On This Day, Nov. 22, 1963 – The Death of a President

JFK paper

1963 – President John Fitzgerald Kennedy was assassinated while riding in a motorcade in Dallas. 

On November 21, the president and first lady departed on Air Force One for the two-day, five-city tour of Texas.

President Kennedy was aware that a feud among party leaders in Texas could jeopardize his chances of carrying the state in 1964, and one of his aims for the trip was to bring Democrats together. He also knew that a relatively small but vocal group of extremists was contributing to the political tensions in Texas and would likely make its presence felt — particularly in Dallas, where U.S. Ambassador to the United Nations Adlai Stevenson had been physically attacked a month earlier after making a speech there. Nonetheless, JFK seemed to relish the prospect of leaving Washington, getting out among the people and into the political fray.

On Nov. 22, his procession left the airport and traveled along a ten-mile route that wound through downtown Dallas on the way to the Trade Mart where the President was scheduled to speak at a luncheon.

Crowds of excited people lined the streets and waved to the Kennedys. The car turned off Main Street at Dealey Plaza around 12:30 p.m. As it was passing the Texas School Book Depository, gunfire suddenly reverberated in the plaza.

Bullets struck the president’s neck and head and he slumped over toward Mrs. Kennedy. Texas Gov. John B. Connally was also hit in the chest.

The car sped off to Parkland Memorial Hospital just a few minutes away. But little could be done for the President. A Catholic priest was summoned to administer the last rites, and at 1:00 p.m. John F. Kennedy was pronounced dead. Though seriously wounded, Governor Connally would recover.

Vice-President Lyndon B. Johnson was then inaugurated as the 36th U.S. President.


1699 – A treaty was signed by Denmark, Russia, Saxony and Poland for the partitioning of the Swedish Empire.

1718 – English pirate Edward Teach (a.k.a. “Blackbeard”) was killed during a battle off the coast of North Carolina. British soldiers cornered him aboard his ship and killed him. He was shot and stabbed more than 25 times. Ocracoke Inlet, North Carolina

1880 – Lillian Russell made her vaudeville debut in New York City.

1899 – The Marconi Wireless Company of America was incorporated in New Jersey.

1906 – The International Radio Telegraphic Convention in Berlin adopted the SOS distress signal.

1909 – Helen Hayes appeared on stage for the first time. She was a member of the cast of “In Old Dutch.”

1910 – Arthur F. Knight patented a steel shaft to replace wood shafts in golf clubs.

1928 – In Paris, “Bolero” by Maurice Ravel was first performed publicly.

1935 – The first trans-Pacific airmail flight began in Alameda, CA, when the flying boat known as the China Clipper left for Manila. The craft was carrying over 110,000 pieces of mail.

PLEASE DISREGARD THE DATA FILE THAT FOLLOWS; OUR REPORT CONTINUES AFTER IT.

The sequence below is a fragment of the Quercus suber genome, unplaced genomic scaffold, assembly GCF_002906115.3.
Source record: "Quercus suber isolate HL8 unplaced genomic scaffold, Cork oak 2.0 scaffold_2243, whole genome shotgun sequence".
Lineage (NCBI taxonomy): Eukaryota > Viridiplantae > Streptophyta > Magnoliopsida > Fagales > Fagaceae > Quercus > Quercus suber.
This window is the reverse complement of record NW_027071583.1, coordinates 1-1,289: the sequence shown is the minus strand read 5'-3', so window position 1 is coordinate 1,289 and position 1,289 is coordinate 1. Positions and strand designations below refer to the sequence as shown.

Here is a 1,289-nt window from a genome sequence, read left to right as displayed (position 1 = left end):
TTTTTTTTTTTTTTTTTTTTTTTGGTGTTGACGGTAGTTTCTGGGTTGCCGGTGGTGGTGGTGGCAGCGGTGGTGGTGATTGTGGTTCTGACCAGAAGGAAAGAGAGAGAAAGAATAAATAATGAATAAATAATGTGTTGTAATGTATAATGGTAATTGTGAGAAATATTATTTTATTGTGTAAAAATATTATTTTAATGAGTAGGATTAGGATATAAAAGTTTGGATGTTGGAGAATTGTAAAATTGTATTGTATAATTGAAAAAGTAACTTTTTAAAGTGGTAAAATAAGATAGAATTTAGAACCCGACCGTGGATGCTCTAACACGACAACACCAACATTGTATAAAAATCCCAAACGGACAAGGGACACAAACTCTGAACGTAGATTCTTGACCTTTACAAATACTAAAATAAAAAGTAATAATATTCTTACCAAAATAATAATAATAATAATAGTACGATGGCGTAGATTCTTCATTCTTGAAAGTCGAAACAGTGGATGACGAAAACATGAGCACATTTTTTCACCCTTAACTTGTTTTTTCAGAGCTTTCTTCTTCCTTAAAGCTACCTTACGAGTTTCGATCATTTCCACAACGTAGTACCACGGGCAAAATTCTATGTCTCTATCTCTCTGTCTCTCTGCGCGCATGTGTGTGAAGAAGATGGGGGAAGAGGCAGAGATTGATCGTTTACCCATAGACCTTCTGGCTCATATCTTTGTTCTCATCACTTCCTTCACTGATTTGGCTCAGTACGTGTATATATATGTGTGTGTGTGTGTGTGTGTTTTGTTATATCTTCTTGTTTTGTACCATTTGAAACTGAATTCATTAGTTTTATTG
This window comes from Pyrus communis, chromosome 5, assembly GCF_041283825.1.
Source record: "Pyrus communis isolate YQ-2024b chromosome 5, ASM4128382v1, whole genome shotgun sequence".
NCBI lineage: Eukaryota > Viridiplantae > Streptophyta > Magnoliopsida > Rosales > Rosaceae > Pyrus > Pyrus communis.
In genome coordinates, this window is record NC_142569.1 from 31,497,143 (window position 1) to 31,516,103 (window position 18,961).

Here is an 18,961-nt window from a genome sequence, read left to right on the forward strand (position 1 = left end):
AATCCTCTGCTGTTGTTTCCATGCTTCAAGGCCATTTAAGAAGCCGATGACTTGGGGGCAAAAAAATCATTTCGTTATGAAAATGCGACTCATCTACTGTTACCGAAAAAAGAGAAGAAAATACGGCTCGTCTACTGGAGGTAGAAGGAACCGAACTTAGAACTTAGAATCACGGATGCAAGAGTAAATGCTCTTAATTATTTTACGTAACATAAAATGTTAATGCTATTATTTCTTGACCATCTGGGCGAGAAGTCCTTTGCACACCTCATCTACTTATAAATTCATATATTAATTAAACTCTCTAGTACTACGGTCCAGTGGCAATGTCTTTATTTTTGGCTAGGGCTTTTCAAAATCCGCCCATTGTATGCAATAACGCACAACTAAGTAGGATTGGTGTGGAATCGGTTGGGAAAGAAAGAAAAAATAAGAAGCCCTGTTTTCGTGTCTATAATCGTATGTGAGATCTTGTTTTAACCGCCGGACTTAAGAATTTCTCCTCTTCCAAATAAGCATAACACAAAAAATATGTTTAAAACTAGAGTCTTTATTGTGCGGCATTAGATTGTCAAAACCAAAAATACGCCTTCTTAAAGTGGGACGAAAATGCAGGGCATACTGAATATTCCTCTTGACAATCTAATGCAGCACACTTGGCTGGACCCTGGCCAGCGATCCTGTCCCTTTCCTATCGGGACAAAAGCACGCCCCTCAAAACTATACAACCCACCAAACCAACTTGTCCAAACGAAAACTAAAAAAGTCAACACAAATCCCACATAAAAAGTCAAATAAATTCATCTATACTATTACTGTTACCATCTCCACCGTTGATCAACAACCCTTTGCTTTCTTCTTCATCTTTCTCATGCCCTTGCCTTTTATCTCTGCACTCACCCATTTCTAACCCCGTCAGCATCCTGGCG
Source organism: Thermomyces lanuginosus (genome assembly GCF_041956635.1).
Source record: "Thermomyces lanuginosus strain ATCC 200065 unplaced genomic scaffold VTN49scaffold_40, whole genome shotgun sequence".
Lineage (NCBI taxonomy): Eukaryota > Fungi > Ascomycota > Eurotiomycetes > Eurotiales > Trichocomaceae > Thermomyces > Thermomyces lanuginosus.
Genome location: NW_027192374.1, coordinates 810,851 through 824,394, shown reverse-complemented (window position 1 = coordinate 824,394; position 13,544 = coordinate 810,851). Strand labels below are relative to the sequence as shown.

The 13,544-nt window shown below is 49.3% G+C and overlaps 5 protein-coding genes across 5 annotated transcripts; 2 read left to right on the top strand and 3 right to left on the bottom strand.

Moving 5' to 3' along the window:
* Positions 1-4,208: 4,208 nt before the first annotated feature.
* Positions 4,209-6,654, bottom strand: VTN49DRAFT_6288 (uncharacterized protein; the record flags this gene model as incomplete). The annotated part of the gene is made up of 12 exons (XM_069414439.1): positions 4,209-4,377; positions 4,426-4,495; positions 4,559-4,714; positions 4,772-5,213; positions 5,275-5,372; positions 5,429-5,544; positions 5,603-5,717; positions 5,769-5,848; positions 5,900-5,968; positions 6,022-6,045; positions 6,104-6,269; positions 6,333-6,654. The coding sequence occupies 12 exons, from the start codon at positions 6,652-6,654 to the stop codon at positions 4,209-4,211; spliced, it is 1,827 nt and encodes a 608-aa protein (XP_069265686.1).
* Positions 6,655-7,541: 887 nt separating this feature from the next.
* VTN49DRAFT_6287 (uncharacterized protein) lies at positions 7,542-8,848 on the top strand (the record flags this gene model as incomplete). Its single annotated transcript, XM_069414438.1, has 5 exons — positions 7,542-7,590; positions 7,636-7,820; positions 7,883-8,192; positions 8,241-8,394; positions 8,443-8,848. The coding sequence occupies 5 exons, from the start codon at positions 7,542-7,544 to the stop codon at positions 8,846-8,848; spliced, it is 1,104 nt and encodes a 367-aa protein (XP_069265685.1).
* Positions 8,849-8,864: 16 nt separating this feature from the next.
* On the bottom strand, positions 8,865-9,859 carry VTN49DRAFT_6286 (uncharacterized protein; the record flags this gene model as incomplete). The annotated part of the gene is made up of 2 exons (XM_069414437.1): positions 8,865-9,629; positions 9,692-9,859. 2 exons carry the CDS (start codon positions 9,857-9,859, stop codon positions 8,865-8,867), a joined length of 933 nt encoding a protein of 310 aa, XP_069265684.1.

1942 – During World War II, the Battle of Stalingrad began.

1943President Franklin Roosevelt, British Prime Minister Winston Churchill and Chinese leader Chiang Kai-shek met in Cairo to discuss the measures for defeating Japan.

1950 – The lowest scoring game in the NBA was played. The Fort Wayne Pistons (later the Detroit Pistons) defeated the Minneapolis Lakers (later the Los Angeles Lakers) 19-18.

1967 – The U.N. Security Council approved Resolution 242. The resolution called for Israel to withdraw from territories it had captured in 1967 and called on adversaries to recognize Israel’s right to exist.

1972President Richard M. Nixon lifted a ban on American travel to Cuba. The ban had been put in place on February 8, 1963.

1974 – The U.N. General Assembly gave the Palestine Liberation Organization observer status.

1975 – Juan Carlos I was proclaimed King of Spain upon the death of Gen. Francisco Franco.

1977 – Regular passenger service on the Concorde began between New York and Europe.

1983 – The Bundestag approved NATO’s plan to deploy new U.S. nuclear missiles in West Germany.


1984 – Fred Rogers of PBS’ “Mr. Rogers’ Neighborhood” presented a sweater to the Smithsonian Institution.

1985 – 38,648 immigrants became citizens of the United States. It was the largest swearing-in ceremony.

1986 – Attorney General Meese’s office discovered a memo in Col. Oliver North’s office that included an amount of money to be sent to the Contras from the profits of weapons sales to Iran.

1986 – Mike Tyson became the youngest to wear the world heavyweight-boxing crown. He was only 20 years and 4 months old.

1988 – The South African government announced it had joined Cuba and Angola in endorsing a plan to remove Cuban troops from Angola.

1989 – Rene Moawad, the president of Lebanon, was assassinated less than three weeks after taking office by a bomb that exploded next to his motorcade in West Beirut.

1990 – British Prime Minister Margaret Thatcher announced she would resign.

1993 – Mexico’s Senate overwhelmingly approved the North American Free Trade Agreement.

1998 – CBS’s “60 Minutes” aired a tape of Jack Kevorkian giving lethal drugs in an assisted suicide of a terminally ill patient. Kevorkian was later sentenced to 25 years in prison for second-degree murder.

2005 – Angela Merkel was elected as Germany’s first female chancellor.

 

Source: JFKLibrary.org; On-This-Day.com